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A Book Review: Her Best-Kept Secret (Is AA Suited for Women?)

Why Women Drink — and How They Can Regain Control

By Gabrielle Glaser

Steinem may have been hasty. We know that many women report drinking more often in recent decades, that they are drinking more when they do, and that the physiological impact and social meaning of it all is different for women than for men. Women are the engine of growth for the American wine market and are being arrested for drunken driving more often than before, as the numbers for men have remained stable or diminished. (According to a Centers for Disease Control and Prevention report from 2011, four out of five drunken driving incidents still involve men.) But these are observations, not an agenda. And how much alarm should be invested in those observations is up for debate in both Johnston’s book, “Drink: The Intimate Relationship Between Women and Alcohol,” and “Her Best-Kept Secret: Why Women Drink — and How They Can Regain Control,” by the American journalist Gabrielle Glaser, the second of which makes the more pointed case.

One trouble with declaring an epidemic of female drunkenness is that until the very recent past, the private habits of women were poorly chronicled. Johnston turns in part to gauzy memory to make the case that female alcohol consumption is the negative byproduct of modern complexities and the pressure for women to be “perfect.” “I don’t remember my grandmothers suffering from this syndrome,” she asserts. “Women who raised families during the Depression, who baked and gardened and read well; who were fundamentally happy, and felt no pressure to look like stick figures.” Well. Depression-era women’s lives were more circumscribed and less weighted with the pretext of “choice,” sure. But were these women, all in all, “fundamentally happy”? And were they less eager for a fix when they could get it? I’m not convinced.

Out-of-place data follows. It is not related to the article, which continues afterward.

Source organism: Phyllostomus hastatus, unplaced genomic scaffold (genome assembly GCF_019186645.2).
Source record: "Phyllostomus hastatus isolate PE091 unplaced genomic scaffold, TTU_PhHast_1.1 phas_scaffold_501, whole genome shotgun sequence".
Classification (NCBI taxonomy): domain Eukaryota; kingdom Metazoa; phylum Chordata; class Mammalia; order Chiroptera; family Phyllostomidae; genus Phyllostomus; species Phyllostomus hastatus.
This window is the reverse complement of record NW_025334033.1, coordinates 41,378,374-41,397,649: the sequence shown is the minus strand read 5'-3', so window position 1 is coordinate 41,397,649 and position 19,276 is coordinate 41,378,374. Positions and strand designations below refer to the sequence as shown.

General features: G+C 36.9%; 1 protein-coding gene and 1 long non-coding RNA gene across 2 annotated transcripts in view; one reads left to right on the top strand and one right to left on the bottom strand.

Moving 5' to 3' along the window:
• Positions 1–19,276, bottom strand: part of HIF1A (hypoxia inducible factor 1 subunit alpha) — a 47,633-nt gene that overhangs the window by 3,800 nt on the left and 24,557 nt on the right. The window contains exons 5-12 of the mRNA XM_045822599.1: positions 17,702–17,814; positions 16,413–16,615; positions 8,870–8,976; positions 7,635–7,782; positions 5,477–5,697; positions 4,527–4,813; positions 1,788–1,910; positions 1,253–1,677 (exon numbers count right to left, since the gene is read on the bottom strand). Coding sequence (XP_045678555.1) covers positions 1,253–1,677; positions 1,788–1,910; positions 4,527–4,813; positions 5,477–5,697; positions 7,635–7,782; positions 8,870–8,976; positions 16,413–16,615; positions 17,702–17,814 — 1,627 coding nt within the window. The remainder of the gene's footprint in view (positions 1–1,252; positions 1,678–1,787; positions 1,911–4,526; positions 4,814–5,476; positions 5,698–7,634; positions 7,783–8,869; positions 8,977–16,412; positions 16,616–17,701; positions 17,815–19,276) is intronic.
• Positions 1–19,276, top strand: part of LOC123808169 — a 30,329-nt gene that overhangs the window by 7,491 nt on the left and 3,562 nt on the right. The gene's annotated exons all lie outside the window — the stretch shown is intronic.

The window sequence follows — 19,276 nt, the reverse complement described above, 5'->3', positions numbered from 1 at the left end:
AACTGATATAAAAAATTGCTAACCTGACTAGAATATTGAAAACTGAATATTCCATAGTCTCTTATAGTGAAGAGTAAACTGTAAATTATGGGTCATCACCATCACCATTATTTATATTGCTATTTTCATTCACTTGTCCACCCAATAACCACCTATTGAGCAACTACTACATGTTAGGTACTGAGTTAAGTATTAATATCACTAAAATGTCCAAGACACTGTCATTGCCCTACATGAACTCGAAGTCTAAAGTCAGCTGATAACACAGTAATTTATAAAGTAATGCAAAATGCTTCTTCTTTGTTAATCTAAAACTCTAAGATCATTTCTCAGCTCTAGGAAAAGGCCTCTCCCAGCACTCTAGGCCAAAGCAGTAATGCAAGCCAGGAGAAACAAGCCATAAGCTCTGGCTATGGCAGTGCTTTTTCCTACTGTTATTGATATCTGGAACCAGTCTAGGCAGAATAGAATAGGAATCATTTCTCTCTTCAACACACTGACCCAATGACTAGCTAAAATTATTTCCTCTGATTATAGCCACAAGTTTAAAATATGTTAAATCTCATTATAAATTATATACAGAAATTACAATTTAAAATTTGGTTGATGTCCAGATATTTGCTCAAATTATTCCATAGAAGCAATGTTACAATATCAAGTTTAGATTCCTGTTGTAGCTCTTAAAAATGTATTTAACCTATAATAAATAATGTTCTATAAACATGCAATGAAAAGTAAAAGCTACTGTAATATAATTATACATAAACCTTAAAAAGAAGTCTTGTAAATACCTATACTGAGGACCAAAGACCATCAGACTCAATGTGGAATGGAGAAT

Even during a time of more rigid gender roles, Glaser notes, women were the “principal users of opiates, which were available over the counter and by mail order. In 1897, the Sears, Roebuck catalog offered a kit with a syringe, two needles, two vials of heroin and a handy carrying case for $1.50.” Today’s MommyJuice and Happy Bitch, wines marketed to women, seem prim by comparison.

Both Johnston and Glaser spend much of their time on the same women those brands aim to reach: educated and upper-­middle-class, many of them mothers of middle age, whose chosen poison is wine, and who spend guilty mornings offloading bottles at the Dumpster. They are interested, in other words, in women like themselves — who happen to make up the at-risk population. (For the record, Glaser is not an alcoholic; Johnston, who threads her personal struggle with alcoholism through her book, has been sober for five years.) “The more educated and well off a woman is, the more likely she is to imbibe,” Glaser writes, citing a Gallup poll from 2010. According to another study published in 2010, white women were more likely to drink than women of other racial backgrounds, though the rates for Latina and black women were rising.

Some of these women meet the medical definition of addicted, and some don’t. On average, women become intoxicated more quickly than men, thanks to body composition, and a public health professional from Nova Scotia tells Johnston: “Lots of harms are coming from those who are not addicted. Periodic, episodic binge drinking leads to acute and chronic problems in society.” Women’s feelings about their own drinking have also changed. One researcher tells Glaser that in the early 1980s, one in 10 women said she was concerned about her drinking. In 2002 it was one in five.